Top of the conference agenda: The last chance to save the rhino

With illegal trade in rhinos and elephants soaring, East Asian countries are under pressure to cut demand

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The poaching crisis now engulfing Africa’s rhinos and elephants will be top of the agenda at one of the world’s major conservation conferences next week – with a global appeal to Vietnam and China.

At the meeting of the Convention on International Trade in Endangered Species (Cites) in Bangkok, leading states including Britain will be putting pressure on the two Asian countries to curb their domestic demand for illegal rhino horn and ivory, which is driving the illegal killing of Africa’s biggest “big beasts” to unprecedented new levels.

Last year a record 668 rhinos were poached in South Africa alone – nearly 50 per cent up from the 448 animals lost to poachers in 2011, and the mere 13 in 2007 – while global seizures of illegal ivory, at 34 tonnes, were 50 per cent higher than the previous record of 23 tonnes set in 2011.

At roughly one tonne of tusks to 10 elephants, this is well over 300 animals wiped out, but the true figure across Africa, especially in Central Africa where forest elephant populations are now being threatened with extinction, is thought to be very much higher.

The elephant slaughter is being driven by demand for carved ivory products from the burgeoning Chinese middle class, and the rhino killings by an explosive appetite for rhino horn by practitioners of traditional Asian medicine in Vietnam.

The latter is based on an urban myth of a Vietnamese politician (whom no one can name) alleged to have had his cancer cured by ingesting powdered rhino horn. Although the story is baseless, it has driven the black market price of rhino horn to $65,000 per kilo (£43,000), which is greater than the price of gold, and sparked the poaching frenzy.

At the Bangkok conference, which begins on Monday, Vietnam will be offered a comprehensive demand-reduction strategy for illegal rhino horn, which has been drawn up by a group from the Cites Standing Committee, chaired by Britain, and which focuses on public awareness. Similar suggestions will be offered to China about reducing the size of the massive illegal ivory market (made more complicated by the fact that there is also a legal ivory market in the country).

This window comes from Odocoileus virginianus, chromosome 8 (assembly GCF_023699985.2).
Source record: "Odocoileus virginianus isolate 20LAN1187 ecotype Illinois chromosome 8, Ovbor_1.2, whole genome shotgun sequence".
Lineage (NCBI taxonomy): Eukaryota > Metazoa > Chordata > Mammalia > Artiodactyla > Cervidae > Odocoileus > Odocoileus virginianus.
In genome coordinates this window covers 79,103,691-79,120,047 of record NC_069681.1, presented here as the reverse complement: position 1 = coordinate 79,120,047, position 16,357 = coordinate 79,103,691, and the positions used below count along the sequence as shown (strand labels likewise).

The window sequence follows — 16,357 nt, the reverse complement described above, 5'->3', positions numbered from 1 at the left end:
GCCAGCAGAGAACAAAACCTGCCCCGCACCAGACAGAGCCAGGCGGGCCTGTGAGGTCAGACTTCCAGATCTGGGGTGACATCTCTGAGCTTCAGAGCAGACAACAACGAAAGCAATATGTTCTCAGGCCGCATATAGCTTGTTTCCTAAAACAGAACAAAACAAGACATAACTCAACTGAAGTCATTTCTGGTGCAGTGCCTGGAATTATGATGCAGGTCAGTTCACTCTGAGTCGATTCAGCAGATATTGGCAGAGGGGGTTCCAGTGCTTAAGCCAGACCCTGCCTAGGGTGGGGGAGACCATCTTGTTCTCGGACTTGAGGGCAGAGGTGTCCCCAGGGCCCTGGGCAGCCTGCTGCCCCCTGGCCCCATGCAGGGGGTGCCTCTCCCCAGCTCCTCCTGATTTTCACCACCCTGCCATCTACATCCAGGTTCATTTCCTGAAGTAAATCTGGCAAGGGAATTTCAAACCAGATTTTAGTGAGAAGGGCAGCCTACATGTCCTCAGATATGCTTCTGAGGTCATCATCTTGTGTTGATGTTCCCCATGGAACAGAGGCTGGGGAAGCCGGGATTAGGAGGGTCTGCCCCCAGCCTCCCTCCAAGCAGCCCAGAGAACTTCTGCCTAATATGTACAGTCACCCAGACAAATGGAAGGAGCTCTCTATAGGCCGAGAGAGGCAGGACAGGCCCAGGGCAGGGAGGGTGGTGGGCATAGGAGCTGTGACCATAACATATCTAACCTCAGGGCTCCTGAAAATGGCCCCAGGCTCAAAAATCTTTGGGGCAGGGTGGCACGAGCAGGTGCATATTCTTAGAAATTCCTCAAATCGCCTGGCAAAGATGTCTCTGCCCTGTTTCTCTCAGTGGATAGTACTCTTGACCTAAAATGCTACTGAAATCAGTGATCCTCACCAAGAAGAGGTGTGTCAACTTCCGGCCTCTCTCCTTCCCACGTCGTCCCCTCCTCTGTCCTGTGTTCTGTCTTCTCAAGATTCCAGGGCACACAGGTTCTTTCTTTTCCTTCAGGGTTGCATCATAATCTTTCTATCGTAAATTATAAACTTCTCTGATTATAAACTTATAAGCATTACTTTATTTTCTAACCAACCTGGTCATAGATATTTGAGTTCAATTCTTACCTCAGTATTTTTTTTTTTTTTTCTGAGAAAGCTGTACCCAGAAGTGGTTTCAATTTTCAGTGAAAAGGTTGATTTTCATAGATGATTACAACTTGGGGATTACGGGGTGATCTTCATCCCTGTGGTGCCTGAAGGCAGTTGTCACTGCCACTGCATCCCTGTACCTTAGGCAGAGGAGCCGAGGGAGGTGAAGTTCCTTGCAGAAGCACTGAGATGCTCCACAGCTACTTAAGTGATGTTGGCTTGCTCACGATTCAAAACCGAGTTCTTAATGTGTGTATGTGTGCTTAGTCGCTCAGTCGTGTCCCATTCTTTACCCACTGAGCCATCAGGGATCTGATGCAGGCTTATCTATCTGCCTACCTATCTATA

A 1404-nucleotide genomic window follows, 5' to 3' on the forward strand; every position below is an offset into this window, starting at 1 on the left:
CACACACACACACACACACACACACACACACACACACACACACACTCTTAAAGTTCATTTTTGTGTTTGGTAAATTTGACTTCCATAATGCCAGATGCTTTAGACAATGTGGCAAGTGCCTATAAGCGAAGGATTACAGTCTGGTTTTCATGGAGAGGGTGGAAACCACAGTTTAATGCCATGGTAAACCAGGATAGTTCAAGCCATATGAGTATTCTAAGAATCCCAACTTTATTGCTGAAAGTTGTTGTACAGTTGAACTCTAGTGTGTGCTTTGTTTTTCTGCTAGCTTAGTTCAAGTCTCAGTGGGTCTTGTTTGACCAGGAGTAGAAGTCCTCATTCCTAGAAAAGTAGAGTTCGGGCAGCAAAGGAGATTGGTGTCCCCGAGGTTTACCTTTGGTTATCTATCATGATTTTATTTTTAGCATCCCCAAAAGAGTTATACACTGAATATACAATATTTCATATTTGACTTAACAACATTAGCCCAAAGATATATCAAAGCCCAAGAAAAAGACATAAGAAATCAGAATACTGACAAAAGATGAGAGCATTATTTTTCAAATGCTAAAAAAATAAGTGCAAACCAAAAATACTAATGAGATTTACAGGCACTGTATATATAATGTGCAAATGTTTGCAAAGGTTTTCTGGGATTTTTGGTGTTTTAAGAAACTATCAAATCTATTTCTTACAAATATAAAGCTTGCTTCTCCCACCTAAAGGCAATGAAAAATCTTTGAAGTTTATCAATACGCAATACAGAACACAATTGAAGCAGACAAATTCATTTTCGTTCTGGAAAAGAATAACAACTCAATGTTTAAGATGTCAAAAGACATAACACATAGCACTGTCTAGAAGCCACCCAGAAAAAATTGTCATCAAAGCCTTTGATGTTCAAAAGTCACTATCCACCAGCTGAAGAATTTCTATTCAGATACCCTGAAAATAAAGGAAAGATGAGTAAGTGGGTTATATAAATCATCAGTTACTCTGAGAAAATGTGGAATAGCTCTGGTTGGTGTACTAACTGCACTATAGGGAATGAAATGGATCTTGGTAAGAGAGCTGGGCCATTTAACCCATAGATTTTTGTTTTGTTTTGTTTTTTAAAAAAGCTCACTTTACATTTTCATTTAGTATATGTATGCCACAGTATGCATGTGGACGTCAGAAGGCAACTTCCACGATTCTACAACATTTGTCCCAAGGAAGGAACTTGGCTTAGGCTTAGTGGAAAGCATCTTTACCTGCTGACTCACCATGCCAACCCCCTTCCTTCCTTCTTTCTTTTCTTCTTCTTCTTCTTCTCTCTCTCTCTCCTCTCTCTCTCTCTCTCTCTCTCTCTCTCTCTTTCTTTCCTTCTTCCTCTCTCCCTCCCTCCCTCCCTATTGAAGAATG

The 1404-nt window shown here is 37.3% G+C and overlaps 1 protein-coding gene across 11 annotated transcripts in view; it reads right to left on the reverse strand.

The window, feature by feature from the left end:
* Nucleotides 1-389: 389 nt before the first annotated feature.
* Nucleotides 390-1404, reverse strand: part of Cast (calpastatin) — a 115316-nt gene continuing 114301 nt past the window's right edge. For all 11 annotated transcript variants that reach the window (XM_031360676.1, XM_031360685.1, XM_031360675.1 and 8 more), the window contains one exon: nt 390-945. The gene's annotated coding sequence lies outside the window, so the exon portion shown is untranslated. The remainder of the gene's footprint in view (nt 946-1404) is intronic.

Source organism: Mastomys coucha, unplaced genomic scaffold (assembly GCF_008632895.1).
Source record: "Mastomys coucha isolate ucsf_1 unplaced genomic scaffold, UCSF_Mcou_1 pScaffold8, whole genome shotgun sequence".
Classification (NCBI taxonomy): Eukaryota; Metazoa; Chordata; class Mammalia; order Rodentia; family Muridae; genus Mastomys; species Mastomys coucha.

This week Britain’s Wildlife minister, Richard Benyon, spoke unambiguously about the need for Vietnam and China to take action at home. Asked how the current poaching crisis could be addressed, he said: “It can be reduced by tackling illegality in the supply chain, and on the front line of poaching, but ultimately for it to succeed, it requires in-country activities by these two countries.”

He went on: “Where there is a culture of giving gifts, such as the ivory stamps which are part of old Chinese culture, they need to understand the impact this is having thousands of miles away. And in Vietnam, it requires changing a culture where people are giving each other small amounts of rhino horn as a present. It is seen as being a miracle cure for certain serious illnesses but we know it has no more healing properties than our fingernails – it is the same material, keratin.”

Britain wanted to see a package of measures agreed at Bangkok which would include the adoption of demand-reduction strategies by the key countries, he said.

“We want these countries to toughen their domestic legislation and the control of internal markets, and there has to be a mechanism within the international community to act, if countries fail to do that.”

A crucial aspect of Cites is that it is a trade agreement – and if nations fall foul of it or fail to meet their obligations, trade sanctions could be imposed.

This means Vietnam or China might be forbidden from exporting or importing items covered by the convention, and in the case of some rare and extremely valuable tropical timbers, for example,  this might run into hundreds of millions of pounds.

The scale of rhino deaths

In South Africa alone, 633 rhinos were killed in 2012. This compares with an average poaching rate of 12 animals per year across the country between 2000 and 2007. Since then the average annual figures have shot up at an astonishing rate, going from 13 in 2007 to 83 in 2008, 122 in 2009, 333 in 2010 and 448 in 2011. South Africa has about 20,000 rhinos, or 80 per cent of all the rhinos in Africa.

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